Screen shot of SOS Gaming App

The Baycrest CLRI team along with 2015 summer interns created and trialed a card game called Trigger Match that stimulates team discussion and enhances specific team skills regarding the care of persons with responsive behaviours.

The resources in this toolkit were developed using a quality improvement approach and are meant to foster player and facilitator awareness and insight into working together to find care solutions for long-term care residents with responsive behaviours related to dementia.

Complete Toolkit: Trigger Match Toolkit

To access archived OTN hosted webcasts on-demand:

  1. Click on ‘watch‘ in the below list or
  2. Go to:  http://webcast.otn.ca/, click on “Public” under “Archived Events” and type “Baycrest” or the TSM # into the “Search” area

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Oct. 23, 2014
“Non-Pharmacological Management of Responsive Behaviours: The Necessity of Interdisciplinary Collaboration & Coaching”
Jacqueline Lyn, MSW RSW Clinician Leader, Community Behavioural Support Outreach Team
TSM # 38376993
Watch | 56 Minutes 22 Seconds

 

Nov. 20, 2014
“Consent & Capacity 101: Focus on Long-Term Care Homes in Ontario”
Carole Cohen, MDCM Physician & Professor, Departments of Psychiatry, Sunnybrook Health Sciences Centre & University of Toronto
TSM # 38949339
Watch | 55 Minutes 28 Seconds

 

Dec. 18, 2014
“Emerging Best Practices in Interprofessional Collaboration: Applying SBAR to Reporting of Responsive Behaviours”
Jennifer Reguindin MScN, RN, GNC(c), Baycrest Centre for Learning, Research & Innovation in Long-Term Care; Rodea Casem MN RN CPMHN(C), Baycrest Centre for Learning, Research & Innovation in Long-Term Care; Shoshana Helfenbaum MSW, RSW, Baycrest Centre for Learning, Research & Innovation in Long-Term Care and; Baycrest Transitional Behavioural Support Unit/LTC Behavioural Support Outreach Team
TSM # 38950885
Watch | 54 Minutes 53 Seconds

 

Jan. 15, 2015
“Long -Term Care Behavioural Outreach Team RN-PSW Dyads – Capacity Building: One Referral at a Time”
Rodea Casem MN RN CPMHN(C); Michelle Dumdum RN, BScN; Emy Almeida PSW; Bevora Matthews PSW; and Veronica Downer PSW, Baycrest Long-Term Care Behavioural Outreach Team
TSM # 38960693
Watch | 54 Minutes 13 Seconds

 

Feb. 19, 2015
“Putting Person-Centred Care into Practice: Creating “Culture Change” in Working with People Living with Dementia”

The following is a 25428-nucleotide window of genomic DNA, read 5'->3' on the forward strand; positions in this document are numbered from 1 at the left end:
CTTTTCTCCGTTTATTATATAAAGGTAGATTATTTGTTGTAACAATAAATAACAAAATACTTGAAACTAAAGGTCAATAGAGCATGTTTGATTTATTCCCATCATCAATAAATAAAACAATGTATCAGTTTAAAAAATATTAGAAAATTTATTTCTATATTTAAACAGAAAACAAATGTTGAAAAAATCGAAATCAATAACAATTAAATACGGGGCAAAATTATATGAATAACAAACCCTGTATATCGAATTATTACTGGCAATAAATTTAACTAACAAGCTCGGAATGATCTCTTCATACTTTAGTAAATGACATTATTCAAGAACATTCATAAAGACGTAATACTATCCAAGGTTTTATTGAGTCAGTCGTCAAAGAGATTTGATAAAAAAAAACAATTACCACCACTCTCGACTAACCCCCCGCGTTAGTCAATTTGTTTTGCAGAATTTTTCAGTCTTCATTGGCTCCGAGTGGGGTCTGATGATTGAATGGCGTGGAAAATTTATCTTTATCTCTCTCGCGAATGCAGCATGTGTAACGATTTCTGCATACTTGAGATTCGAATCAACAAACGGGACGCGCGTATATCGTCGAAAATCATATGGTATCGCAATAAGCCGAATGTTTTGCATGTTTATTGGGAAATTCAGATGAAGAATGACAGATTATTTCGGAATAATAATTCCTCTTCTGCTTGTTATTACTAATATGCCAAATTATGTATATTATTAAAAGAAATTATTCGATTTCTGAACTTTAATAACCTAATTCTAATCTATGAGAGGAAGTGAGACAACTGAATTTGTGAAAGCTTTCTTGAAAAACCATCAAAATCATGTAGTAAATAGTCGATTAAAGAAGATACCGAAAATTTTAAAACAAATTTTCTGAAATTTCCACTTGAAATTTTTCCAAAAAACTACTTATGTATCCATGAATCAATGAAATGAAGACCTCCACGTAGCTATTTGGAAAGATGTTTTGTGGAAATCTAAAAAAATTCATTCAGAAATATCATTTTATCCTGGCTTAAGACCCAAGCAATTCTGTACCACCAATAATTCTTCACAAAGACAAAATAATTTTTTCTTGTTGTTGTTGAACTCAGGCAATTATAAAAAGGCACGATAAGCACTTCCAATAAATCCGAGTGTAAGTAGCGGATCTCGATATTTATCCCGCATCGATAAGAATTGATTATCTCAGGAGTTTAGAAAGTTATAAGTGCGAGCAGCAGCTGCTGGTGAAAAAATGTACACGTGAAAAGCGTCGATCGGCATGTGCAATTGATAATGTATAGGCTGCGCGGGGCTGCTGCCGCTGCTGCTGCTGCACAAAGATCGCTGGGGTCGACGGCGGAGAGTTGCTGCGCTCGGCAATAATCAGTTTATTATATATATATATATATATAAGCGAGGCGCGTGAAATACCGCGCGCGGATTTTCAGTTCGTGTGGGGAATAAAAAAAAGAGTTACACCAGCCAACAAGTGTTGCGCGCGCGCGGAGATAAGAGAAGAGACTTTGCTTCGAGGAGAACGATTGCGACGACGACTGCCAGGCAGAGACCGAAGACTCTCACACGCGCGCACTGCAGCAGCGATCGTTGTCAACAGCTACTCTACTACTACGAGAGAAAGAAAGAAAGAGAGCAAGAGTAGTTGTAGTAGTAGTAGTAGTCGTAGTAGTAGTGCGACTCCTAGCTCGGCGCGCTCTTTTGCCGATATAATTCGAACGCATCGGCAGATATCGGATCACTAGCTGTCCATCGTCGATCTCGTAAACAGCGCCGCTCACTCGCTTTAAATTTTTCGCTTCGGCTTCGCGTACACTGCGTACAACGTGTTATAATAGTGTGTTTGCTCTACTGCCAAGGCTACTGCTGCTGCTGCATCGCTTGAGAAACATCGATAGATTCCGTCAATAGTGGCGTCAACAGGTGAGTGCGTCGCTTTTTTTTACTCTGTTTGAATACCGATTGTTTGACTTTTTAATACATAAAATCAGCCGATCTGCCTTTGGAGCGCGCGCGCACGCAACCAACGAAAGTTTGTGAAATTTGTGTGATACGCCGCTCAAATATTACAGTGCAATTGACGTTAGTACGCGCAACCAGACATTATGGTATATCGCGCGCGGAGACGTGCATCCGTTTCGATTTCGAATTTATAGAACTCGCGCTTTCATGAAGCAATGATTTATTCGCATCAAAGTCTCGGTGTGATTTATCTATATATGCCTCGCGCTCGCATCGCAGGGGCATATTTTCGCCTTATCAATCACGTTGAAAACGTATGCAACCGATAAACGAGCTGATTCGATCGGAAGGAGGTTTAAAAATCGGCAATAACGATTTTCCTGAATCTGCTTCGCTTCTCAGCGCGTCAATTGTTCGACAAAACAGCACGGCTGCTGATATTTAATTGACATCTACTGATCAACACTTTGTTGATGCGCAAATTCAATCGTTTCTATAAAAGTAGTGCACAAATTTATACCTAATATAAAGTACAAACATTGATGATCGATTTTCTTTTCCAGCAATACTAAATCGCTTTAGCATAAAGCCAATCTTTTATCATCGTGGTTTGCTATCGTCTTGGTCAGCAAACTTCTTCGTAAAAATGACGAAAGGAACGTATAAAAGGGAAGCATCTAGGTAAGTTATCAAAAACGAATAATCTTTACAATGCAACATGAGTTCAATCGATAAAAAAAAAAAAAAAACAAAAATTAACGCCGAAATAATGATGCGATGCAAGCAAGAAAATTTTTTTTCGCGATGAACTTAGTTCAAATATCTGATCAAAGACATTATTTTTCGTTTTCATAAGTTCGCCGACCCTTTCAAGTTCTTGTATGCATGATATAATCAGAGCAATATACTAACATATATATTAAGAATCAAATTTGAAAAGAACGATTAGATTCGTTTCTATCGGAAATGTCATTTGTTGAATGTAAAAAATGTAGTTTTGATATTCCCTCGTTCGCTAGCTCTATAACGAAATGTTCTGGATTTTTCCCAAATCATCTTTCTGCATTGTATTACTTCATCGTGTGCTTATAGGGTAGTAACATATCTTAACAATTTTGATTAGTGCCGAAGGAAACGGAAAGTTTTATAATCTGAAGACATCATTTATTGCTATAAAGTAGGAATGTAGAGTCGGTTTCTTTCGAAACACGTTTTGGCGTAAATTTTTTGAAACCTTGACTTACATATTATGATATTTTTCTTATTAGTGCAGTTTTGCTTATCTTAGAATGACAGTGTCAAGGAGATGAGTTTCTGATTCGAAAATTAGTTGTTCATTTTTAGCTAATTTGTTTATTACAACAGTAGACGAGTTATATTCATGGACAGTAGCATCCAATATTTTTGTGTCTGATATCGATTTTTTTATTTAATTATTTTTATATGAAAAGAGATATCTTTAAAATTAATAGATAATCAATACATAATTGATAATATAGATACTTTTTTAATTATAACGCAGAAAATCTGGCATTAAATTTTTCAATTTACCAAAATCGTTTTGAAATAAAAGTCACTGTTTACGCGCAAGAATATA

Mary Schulz MSW, RSW, Director, Information, Support Services & Education Alzheimer Society of Canada
TSM # 38960741
Watch | 58 Minutes 13 Seconds

 

March 19, 2015
“Understanding the Trajectory & Triggers of Responsive Behaviours in Long-Term Care: Importance of Health Administration Data”
Annie Robitaille, PhD, Researcher, Adult Day Program, Baycrest & Adjunct Professor, University of Ottawa
TSM # 38960781
Watch | 39 Minutes 43 Seconds

 

April 16, 2015
“Keep Calm and Care On: Short-Term Behavioural Support Services in Long-Term Care Homes”
Bethany Kopel, M.Ads, BCBA; Christina Palmer, RPN; Scott McKay, MSW, RSW of LOFT Behavioural Support Services
TSM # 38960825
Watch | 56 Minutes 7 Seconds

 

May 21, 2015
“Pain in Persons with Dementia: Significance & Detection”
Dr. Jiska Cohen-Mansfield
TSM # 38960865
Watch | 59 Minutes 15 Seconds

 

Nov. 19, 2015
“Managing the Behavioural Difficulties that can Accompany Amnesia Following Acquired Brain Injury”
Brandy Callahan, PhD, CPsych, Psychologist, Neuropsychology & Cognitive Health, Baycrest
TSM # 49562837
Watch | 52 Minutes 54 Seconds

 

Dec. 17, 2015
“Applied Behaviour Analysis: The Best Kept Secret in Human Services”
Bethany Kopel, M.Ads, BCBA, Coordinator, ABA Services, Centre for Behaviour Health Sciences, Mackenzie Health
TSM # 50824701
Watch 48 Minutes 43 Seconds

 

Feb. 18, 2016
“Interventions Targeting Reversible Dementia in Down Syndrome”
Brandy Callahan, PhD, CPsych, Psychologist, Neuropsychology & Cognitive Health, Baycrest
TSM # 52819899
Watch | 48 Minutes 54 Seconds

 

March 17, 2016
“Intimacy and Dementia Care: Too Close or Not Close Enough?”
Sylvia Davidson, Manager/Professional Practice Chief, Occupational Therapy, Baycrest; Julia Rice, Behavioural Neurology, Occupational Therapy, Baycrest
TSM # 52820359
Watch | 57 Minutes 7 Seconds

 

April 21, 2016
“Frontotemporal Dementia (FTD), or Maybe Not!”